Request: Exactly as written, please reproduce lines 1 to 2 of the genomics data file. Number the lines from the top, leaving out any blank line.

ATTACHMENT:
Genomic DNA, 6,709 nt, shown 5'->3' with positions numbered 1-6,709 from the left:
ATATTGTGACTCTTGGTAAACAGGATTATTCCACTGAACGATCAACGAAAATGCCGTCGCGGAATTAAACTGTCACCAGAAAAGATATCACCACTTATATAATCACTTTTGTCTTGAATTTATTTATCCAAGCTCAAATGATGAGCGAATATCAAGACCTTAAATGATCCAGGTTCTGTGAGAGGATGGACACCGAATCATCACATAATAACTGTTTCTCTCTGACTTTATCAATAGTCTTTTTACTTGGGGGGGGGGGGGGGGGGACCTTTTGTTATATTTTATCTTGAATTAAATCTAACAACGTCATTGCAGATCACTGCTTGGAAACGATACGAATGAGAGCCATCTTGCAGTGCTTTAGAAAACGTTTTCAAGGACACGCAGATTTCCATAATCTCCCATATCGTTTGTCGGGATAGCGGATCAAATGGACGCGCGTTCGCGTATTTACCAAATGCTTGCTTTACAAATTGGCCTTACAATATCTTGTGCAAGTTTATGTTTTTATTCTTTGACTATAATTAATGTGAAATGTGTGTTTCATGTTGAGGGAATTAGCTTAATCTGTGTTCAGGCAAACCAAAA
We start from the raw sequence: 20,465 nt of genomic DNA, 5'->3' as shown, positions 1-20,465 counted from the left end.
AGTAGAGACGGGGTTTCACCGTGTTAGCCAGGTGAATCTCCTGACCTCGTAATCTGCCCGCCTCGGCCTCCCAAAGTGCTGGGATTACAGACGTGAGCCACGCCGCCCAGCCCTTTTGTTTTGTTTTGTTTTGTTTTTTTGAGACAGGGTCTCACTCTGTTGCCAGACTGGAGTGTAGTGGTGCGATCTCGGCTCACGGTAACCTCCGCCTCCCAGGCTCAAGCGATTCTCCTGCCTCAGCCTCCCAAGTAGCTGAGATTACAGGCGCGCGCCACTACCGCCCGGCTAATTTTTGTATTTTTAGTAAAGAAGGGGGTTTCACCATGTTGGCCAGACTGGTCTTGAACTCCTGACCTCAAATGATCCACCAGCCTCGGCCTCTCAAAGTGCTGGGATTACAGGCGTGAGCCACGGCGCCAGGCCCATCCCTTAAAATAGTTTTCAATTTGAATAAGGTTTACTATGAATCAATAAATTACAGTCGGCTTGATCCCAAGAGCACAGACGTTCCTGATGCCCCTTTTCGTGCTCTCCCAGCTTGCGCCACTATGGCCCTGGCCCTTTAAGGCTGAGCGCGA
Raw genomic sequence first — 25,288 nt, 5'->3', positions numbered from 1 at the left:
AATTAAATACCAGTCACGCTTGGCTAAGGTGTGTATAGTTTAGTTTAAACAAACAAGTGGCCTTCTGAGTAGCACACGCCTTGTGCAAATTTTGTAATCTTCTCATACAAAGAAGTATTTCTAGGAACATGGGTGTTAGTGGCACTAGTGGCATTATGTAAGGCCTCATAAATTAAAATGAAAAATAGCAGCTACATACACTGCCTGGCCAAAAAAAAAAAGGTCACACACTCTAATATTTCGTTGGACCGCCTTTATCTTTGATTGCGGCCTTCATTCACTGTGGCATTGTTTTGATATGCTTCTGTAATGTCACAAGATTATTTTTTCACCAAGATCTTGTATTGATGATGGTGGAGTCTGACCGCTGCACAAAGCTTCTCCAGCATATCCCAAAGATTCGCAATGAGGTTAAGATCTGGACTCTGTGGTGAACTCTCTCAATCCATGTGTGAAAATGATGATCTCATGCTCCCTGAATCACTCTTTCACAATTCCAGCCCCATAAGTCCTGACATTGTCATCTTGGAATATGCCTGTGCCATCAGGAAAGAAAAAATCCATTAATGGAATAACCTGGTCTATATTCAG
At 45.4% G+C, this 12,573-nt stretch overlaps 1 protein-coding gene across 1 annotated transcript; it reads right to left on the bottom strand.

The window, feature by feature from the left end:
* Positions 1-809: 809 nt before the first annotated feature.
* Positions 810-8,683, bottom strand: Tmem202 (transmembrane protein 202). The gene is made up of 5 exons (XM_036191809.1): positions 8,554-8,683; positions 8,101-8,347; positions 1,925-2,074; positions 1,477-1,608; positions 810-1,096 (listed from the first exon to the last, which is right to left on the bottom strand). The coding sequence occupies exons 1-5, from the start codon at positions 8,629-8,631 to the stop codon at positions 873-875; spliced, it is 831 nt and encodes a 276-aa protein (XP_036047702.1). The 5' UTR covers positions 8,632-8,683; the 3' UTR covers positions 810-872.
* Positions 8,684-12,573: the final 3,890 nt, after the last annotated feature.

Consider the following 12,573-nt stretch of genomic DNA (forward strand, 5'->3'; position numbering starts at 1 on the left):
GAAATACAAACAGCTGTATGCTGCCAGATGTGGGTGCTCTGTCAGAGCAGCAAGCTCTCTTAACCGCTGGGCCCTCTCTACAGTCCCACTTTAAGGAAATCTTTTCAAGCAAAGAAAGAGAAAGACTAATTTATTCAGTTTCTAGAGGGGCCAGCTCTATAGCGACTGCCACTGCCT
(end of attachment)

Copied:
Genomic DNA, 6,709 nt, shown 5'->3' with positions numbered 1-6,709 from the left:
ATATTGTGACTCTTGGTAAACAGGATTATTCCACTGAACGATCAACGAAAATGCCGTCGCGGAATTAAACTGTCACCAGAAAAGATATCACCACTTATATAATCACTTTTGTCTTGAATTTATTTATCCAAGCTCAAATGATGAGCGAATATCAAGACCTTAAATGATCCAGGTTCTGTGAGAGGATGGACACCGAATCATCACATAATAACTGTTTCTCTCTGACTTTATCAATAGTCTTTTTACTTGGGGGGGGGGGGGGGGGGACCTTTTGTTATATTTTATCTTGAATTAAATCTAACAACGTCATTGCAGATCACTGCTTGGAAACGATACGAATGAGAGCCATCTTGCAGTGCTTTAGAAAACGTTTTCAAGGACACGCAGATTTCCATAATCTCCCATATCGTTTGTCGGGATAGCGGATCAAATGGACGCGCGTTCGCGTATTTACCAAATGCTTGCTTTACAAATTGGCCTTACAATATCTTGTGCAAGTTTATGTTTTTATTCTTTGACTATAATTAATGTGAAATGTGTGTTTCATGTTGAGGGAATTAGCTTAATCTGTGTTCAGGCAAACCAAAA